depth chart is Russian winger Petr Schastlivy. Many people got their first glimpse of Schastlivy at the ’98 World Junior Championships in Winnipeg. He is graced with good natural speed, balance and the sort of scoring touch you can’t teach. Mid season play with Read more »
He had the smile of an eighteen-year old kid…partly because he had just been selected number two overall in the 1998 NHL Entry Draft…and party because he was eighteen years old. David Legwand…the first draft selection in Nashville Predators history. Legwand automatically became the “cornerstone of the Nashville franchise for years to come.” His blazing speed and lightning quick hands landed him a spot on the Nashville pro roster less than a year after he was drafted.
He was called the “best goaltender in the world for his age.” He was one of only a handful of goaltenders to be selected in the top ten in the history of the NHL Entry Draft. Brian Finley…chosen sixth overall in the 1999 Entry Draft. One year and an OHL MVP later, Finley is the future number one butterfly goalie for the Preds.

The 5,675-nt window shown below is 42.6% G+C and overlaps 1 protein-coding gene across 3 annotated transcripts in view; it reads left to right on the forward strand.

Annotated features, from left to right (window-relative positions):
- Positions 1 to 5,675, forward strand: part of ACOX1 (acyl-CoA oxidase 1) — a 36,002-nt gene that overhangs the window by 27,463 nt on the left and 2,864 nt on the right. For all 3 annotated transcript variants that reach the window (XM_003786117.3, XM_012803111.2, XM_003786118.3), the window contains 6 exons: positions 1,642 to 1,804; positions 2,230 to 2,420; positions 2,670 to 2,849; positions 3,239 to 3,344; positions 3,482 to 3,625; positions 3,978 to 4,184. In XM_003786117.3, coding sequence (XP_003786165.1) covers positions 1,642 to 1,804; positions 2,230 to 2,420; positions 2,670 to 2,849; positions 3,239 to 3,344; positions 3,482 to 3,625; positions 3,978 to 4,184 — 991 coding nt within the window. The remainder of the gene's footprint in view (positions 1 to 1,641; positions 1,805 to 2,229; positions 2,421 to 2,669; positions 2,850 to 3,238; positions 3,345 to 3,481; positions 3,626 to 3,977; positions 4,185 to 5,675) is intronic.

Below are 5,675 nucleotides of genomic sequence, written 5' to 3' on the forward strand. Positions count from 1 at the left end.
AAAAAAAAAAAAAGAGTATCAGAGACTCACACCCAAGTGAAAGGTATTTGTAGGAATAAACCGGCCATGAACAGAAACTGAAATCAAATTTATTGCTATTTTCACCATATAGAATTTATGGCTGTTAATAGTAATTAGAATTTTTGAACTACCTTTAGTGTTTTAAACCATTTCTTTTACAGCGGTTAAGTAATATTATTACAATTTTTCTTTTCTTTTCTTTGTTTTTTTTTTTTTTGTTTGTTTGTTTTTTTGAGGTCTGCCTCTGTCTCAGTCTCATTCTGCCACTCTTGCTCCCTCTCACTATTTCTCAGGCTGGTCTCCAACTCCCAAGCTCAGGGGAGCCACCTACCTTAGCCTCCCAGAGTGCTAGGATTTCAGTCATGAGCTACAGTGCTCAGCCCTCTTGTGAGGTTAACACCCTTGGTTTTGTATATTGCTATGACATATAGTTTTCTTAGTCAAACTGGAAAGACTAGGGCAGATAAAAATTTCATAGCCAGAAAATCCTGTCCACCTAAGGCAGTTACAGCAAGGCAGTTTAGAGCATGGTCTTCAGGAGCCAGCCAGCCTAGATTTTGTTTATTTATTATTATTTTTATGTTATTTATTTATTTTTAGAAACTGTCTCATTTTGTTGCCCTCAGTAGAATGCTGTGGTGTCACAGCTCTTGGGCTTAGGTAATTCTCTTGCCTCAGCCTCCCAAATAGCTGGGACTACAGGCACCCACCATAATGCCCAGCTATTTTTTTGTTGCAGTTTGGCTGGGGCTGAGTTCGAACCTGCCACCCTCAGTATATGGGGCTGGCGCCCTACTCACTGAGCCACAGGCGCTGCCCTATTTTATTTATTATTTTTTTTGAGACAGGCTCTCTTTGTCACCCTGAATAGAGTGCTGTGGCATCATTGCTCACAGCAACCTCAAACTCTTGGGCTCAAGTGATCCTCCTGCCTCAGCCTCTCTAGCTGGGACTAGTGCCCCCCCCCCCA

Now think, how many big time free agents have the Predators signed in their history? How many blockbuster trades have the Preds been a part of? If you answered zero to both of those questions, then you are correct. The Predators are using a very painstaking system of building their team into playoff contenders. However, they are using a system that has been used before.